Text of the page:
Security and risk model

Security and risk model

Guiding principles

Atlos is a platform for open-source visual investigations. And while Atlos often makes visual investigations safer and more secure—for example, by enforcing access controls and by limiting exposure to graphic media—using Atlos also carries risks. Here are some key things to keep in mind as you use Atlos:

  • No online platform is 100% secure, and Atlos isn’t an exception. If the exposure of your data could lead to significant harm, don’t use Atlos.

    We recommend against using Atlos for closed source investigations (i.e., investigations where the source material isn’t publicly available online).

  • If legally required, we will have to disclose your data. If there is a legal requirement for us to share data with a government or law enforcement agency with appropriate jurisdiction, we will have no choice but to comply.

    If you are concerned about protecting your identity from law enforcement, protect your identity from us (e.g., employ a VPN and pseudonym when using Atlos).

  • Our automatic archival isn’t perfect. When you add a link to an incident’s source material, Atlos will attempt to archive the page—and any media on that page—automatically. While generally robust, our archival system has limitations, and it’s not meant for evidentiary or forensic purposes. For example, our archival system can’t archive pages that require authentication (e.g., private Telegram links), it may miss media on certain pages, and it might sometimes break.

    If you plan to use Atlos for evidentiary purposes—or require “forensic” archival—you should independently archive your source material.

  • Be mindful of your mental health. Visual investigations can lead to vicarious trauma, especially when graphic media is involved. Atlos takes several steps to minimize the psychological impact of this content, but these techniques aren’t foolproof.

    Know your limits. Take breaks. Give yourself—and your team—space.

  • Nothing is forever. While we plan to support the Atlos platform far into the future, it is possible that circumstances will change and the platform will shut down. If Atlos does shut down, it will almost certainly be after a long sunsetting period, and we will work with you to migrate your workflow elsewhere (e.g., to a self-hosted version of Atlos).

    We strongly recommend periodically exporting your data from the Atlos platform and backing it up elsewhere.

The remainder of this page details our threat model. If you have any questions, please contact us at [email protected].

Data security

We take the security of data on Atlos very seriously. At a high level, Atlos collects four types of data: user and investigation data, source material, and usage data. This section will lay out how we protect the confidentiality, integrity, and availability of these four categories of data.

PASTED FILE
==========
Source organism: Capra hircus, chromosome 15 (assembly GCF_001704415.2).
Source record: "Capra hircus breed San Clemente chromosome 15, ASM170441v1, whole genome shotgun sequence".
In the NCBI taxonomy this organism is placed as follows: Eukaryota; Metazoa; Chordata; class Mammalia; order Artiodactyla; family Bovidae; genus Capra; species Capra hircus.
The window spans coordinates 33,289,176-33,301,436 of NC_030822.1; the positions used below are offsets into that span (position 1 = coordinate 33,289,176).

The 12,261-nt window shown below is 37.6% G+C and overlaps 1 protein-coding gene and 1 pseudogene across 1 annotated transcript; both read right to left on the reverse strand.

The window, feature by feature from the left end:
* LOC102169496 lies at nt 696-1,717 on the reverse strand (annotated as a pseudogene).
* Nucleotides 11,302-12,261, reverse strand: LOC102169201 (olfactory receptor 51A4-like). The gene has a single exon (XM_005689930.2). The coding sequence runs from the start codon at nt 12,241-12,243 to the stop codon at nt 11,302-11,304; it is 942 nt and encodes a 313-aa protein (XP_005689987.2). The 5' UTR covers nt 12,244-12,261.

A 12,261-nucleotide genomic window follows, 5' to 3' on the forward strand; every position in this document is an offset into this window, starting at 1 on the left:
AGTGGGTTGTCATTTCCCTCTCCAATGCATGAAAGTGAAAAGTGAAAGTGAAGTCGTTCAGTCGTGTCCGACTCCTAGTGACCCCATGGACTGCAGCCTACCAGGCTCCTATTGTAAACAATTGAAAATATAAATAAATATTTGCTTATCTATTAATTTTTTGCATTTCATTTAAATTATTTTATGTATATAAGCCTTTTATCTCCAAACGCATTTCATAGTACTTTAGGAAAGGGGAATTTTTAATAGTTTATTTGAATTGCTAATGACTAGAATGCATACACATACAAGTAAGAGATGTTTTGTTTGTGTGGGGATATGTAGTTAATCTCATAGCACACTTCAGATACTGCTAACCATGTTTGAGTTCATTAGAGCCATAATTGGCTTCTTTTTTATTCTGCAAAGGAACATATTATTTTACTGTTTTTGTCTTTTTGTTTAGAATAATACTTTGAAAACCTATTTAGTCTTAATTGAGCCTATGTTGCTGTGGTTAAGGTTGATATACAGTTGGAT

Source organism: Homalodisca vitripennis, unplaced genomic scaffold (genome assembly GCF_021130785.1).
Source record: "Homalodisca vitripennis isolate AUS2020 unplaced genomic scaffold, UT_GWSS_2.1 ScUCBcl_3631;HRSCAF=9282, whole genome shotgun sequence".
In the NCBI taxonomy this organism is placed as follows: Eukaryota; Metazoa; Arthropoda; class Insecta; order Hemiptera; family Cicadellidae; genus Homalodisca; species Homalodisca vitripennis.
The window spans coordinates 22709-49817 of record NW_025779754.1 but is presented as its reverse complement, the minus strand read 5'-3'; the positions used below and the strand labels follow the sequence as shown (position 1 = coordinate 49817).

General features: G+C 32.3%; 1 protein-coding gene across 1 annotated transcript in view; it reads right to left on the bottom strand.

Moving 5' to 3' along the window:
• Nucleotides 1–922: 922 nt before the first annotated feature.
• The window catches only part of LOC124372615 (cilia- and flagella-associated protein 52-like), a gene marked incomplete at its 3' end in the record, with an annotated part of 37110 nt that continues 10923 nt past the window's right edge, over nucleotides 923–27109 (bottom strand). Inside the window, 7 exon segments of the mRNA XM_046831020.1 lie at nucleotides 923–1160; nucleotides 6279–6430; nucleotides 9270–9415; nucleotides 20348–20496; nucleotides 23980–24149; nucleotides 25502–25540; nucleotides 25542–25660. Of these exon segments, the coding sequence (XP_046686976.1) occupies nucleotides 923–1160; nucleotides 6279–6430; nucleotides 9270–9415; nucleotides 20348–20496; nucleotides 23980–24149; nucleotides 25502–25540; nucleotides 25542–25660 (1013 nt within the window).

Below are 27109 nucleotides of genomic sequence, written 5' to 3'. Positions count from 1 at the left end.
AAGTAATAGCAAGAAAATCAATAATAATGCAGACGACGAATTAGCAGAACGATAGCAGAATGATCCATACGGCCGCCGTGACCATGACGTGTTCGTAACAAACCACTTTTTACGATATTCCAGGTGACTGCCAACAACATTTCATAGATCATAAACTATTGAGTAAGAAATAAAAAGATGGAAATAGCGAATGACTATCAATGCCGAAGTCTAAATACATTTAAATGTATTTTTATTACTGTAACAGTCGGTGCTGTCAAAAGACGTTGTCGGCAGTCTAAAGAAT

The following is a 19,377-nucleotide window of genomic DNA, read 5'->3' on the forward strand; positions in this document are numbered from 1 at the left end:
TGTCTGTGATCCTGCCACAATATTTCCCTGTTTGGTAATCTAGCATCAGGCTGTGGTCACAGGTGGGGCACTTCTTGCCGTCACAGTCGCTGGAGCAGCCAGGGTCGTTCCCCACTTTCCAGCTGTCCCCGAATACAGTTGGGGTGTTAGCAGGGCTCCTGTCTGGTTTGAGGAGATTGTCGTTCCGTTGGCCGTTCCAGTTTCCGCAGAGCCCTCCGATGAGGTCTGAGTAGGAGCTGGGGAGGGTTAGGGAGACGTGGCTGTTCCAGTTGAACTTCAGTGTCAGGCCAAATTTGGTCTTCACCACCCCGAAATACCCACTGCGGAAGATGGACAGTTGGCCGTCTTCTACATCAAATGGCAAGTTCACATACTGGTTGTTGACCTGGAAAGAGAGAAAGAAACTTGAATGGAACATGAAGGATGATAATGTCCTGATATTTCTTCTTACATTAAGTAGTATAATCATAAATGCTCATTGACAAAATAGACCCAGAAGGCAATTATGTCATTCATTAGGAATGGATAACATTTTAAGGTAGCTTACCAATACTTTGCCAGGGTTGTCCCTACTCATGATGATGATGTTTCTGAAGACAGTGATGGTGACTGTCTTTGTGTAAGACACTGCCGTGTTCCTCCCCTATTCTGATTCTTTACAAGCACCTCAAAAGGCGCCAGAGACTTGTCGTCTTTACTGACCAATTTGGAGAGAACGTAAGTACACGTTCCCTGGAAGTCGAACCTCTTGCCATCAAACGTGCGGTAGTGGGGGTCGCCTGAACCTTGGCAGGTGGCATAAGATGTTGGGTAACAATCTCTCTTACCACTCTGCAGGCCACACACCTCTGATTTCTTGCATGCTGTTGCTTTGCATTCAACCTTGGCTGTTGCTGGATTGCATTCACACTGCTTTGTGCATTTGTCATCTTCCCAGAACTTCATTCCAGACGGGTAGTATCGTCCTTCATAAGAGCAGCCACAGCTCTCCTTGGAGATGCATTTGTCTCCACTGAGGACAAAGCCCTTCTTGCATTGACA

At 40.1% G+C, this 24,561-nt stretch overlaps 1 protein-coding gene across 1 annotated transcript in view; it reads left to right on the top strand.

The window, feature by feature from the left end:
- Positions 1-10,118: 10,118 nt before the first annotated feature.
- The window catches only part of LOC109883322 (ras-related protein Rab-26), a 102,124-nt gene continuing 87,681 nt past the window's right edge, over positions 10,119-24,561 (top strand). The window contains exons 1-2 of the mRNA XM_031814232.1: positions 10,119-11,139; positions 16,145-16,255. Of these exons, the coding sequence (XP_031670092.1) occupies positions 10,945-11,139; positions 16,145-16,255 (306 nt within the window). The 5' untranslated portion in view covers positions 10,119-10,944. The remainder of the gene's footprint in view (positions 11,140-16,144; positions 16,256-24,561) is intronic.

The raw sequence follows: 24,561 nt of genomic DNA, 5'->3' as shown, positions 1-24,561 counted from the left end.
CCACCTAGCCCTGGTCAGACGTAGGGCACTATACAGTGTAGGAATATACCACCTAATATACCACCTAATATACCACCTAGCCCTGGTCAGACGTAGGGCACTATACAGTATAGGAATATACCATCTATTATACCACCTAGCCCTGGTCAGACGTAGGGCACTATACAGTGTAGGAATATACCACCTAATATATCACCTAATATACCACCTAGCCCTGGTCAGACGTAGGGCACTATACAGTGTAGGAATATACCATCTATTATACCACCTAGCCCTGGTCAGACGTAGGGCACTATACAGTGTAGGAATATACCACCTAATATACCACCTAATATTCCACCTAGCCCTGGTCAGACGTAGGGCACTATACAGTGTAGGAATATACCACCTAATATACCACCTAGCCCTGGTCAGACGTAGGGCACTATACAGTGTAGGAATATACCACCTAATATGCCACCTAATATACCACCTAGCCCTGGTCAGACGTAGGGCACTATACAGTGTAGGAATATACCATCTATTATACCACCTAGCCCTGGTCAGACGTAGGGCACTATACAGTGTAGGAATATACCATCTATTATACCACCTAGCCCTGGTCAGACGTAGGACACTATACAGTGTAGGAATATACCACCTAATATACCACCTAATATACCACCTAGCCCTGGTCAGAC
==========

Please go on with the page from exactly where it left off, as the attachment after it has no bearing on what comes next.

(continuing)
Note that Atlos underwent an independent security audit in summer 2023.

Note that we would be required to honor valid legal information requests (e.g., subpoenas and other court orders) for authorities with jurisdiction over us. Atlos is based out of California in the United States. Assume that this caveat applies to all the types of information listed below, even if not explicitly mentioned.

User and investigation data

User and investigation data refers to information about Atlos users themselves (including their usernames, email addresses, authentication information, and billing information), projects on Atlos (their names, members, descriptions, data models, etc.), and incidents on Atlos (their attributes, updates, and source material).

Technically, user and investigation data refers to all the data we store in PostgreSQL.

What could go wrong?

Atlos is a standard web application, and so we store our user data in a centralized database. In the worst-case scenario, an adversary might achieve remote code execution capabilities on our web application, which would allow for the following:

  • An adversary (e.g., an adversarial government) might access private user and investigation data (and potentially also make it public), thus compromising the privacy and confidentiality of Atlos users and their investigations. (Note that Atlos will respond to valid law enforcement requests for jurisdictions of which we are part.)
  • Atlos user and investigation data might be lost, deleted, or become otherwise unavailable, compromising the availability of Atlos.
  • Atlos user and investigation data might be subtly altered (e.g., changing an incident’s data, deleting an incident/project, or altering a user’s authentication information) without proper authorization, violating the integrity of our data. This type of attack might allow an adversary to subtly alter data on Atlos (e.g., in your investigation) without leaving any obvious record.

Barring a user achieving full remote code execution ability on our instance, several other risks exist:

  • A user’s account may be compromised (e.g., phished), thus allowing an adversary to act on that user’s behalf, as well as access and/or edit any information on Atlos accessible to that user.
  • A project owner may invite a malicious user to their project by accident; that malicious user may then try to cause chaos by editing and deleting data.

How does Atlos address this risk?

We take several steps to protect the confidentiality, availability, and integrity of our user data:

  • To protect the confidentiality of user and investigation data, we do our best to follow all relevant security best practices in our application. We also run our database on a server not directly connected to the public internet (though that does not prevent an attacker from accessing our database by way of exploiting our public web application).
  • To protect the availability of user and investigation data, we take regular backups in two ways (note that these backups are stored in an immutable form on AWS S3):
    • Continuous “WAL” style PostgreSQL backups— these backups capture changes to our data as they happen, and allow us to restore Atlos to any five-minute interval. We currently store these backups for at least seven years.